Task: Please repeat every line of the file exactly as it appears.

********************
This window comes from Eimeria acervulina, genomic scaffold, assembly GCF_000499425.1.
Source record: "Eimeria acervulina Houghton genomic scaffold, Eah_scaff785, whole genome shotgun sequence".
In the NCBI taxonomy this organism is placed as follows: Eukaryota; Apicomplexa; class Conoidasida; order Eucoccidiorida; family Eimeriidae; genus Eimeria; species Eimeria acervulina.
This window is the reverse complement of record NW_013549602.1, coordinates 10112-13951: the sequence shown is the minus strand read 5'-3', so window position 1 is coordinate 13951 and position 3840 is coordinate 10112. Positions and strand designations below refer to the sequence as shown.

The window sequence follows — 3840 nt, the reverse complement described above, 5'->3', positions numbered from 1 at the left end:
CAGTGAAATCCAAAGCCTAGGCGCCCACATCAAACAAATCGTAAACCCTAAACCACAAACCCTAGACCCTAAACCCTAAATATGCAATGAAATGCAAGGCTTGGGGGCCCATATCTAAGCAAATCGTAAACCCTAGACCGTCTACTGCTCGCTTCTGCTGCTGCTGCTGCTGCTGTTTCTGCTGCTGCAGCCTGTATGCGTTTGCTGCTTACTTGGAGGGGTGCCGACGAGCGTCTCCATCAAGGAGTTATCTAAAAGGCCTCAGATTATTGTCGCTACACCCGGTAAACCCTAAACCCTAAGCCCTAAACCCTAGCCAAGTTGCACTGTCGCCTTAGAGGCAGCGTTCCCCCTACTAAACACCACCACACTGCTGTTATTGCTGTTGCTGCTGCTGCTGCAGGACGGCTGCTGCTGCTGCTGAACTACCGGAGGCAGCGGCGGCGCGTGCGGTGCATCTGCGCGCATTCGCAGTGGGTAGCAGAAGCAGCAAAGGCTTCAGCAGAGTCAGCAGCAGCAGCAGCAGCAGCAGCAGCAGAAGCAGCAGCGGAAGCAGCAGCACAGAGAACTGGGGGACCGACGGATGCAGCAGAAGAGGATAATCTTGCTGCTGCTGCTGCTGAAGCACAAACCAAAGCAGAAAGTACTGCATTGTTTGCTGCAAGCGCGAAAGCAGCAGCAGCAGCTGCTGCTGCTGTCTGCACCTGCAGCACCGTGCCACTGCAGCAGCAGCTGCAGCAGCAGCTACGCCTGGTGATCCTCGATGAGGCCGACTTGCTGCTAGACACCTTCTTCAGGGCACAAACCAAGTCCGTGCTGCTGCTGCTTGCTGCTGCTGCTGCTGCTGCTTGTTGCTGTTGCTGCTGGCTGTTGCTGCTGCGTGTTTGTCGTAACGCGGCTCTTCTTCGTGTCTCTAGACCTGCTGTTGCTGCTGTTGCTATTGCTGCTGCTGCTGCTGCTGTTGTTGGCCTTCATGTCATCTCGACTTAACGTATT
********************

This window comes from Eimeria acervulina, genomic scaffold, assembly GCF_000499425.1.
Source record: "Eimeria acervulina Houghton genomic scaffold, Eah_scaff785, whole genome shotgun sequence".
In the NCBI taxonomy this organism is placed as follows: Eukaryota; Apicomplexa; class Conoidasida; order Eucoccidiorida; family Eimeriidae; genus Eimeria; species Eimeria acervulina.
This window is the reverse complement of record NW_013549602.1, coordinates 10112-13951: the sequence shown is the minus strand read 5'-3', so window position 1 is coordinate 13951 and position 3840 is coordinate 10112. Positions and strand designations below refer to the sequence as shown.

The window sequence follows — 3840 nt, the reverse complement described above, 5'->3', positions numbered from 1 at the left end:
CAGTGAAATCCAAAGCCTAGGCGCCCACATCAAACAAATCGTAAACCCTAAACCACAAACCCTAGACCCTAAACCCTAAATATGCAATGAAATGCAAGGCTTGGGGGCCCATATCTAAGCAAATCGTAAACCCTAGACCGTCTACTGCTCGCTTCTGCTGCTGCTGCTGCTGCTGTTTCTGCTGCTGCAGCCTGTATGCGTTTGCTGCTTACTTGGAGGGGTGCCGACGAGCGTCTCCATCAAGGAGTTATCTAAAAGGCCTCAGATTATTGTCGCTACACCCGGTAAACCCTAAACCCTAAGCCCTAAACCCTAGCCAAGTTGCACTGTCGCCTTAGAGGCAGCGTTCCCCCTACTAAACACCACCACACTGCTGTTATTGCTGTTGCTGCTGCTGCTGCAGGACGGCTGCTGCTGCTGCTGAACTACCGGAGGCAGCGGCGGCGCGTGCGGTGCATCTGCGCGCATTCGCAGTGGGTAGCAGAAGCAGCAAAGGCTTCAGCAGAGTCAGCAGCAGCAGCAGCAGCAGCAGCAGCAGAAGCAGCAGCGGAAGCAGCAGCACAGAGAACTGGGGGACCGACGGATGCAGCAGAAGAGGATAATCTTGCTGCTGCTGCTGCTGAAGCACAAACCAAAGCAGAAAGTACTGCATTGTTTGCTGCAAGCGCGAAAGCAGCAGCAGCAGCTGCTGCTGCTGTCTGCACCTGCAGCACCGTGCCACTGCAGCAGCAGCTGCAGCAGCAGCTACGCCTGGTGATCCTCGATGAGGCCGACTTGCTGCTAGACACCTTCTTCAGGGCACAAACCAAGTCCGTGCTGCTGCTGCTTGCTGCTGCTGCTGCTGCTGCTTGTTGCTGTTGCTGCTGGCTGTTGCTGCTGCGTGTTTGTCGTAACGCGGCTCTTCTTCGTGTCTCTAGACCTGCTGTTGCTGCTGTTGCTATTGCTGCTGCTGCTGCTGCTGTTGTTGGCCTTCATGTCATCTCGACTTAACGTATT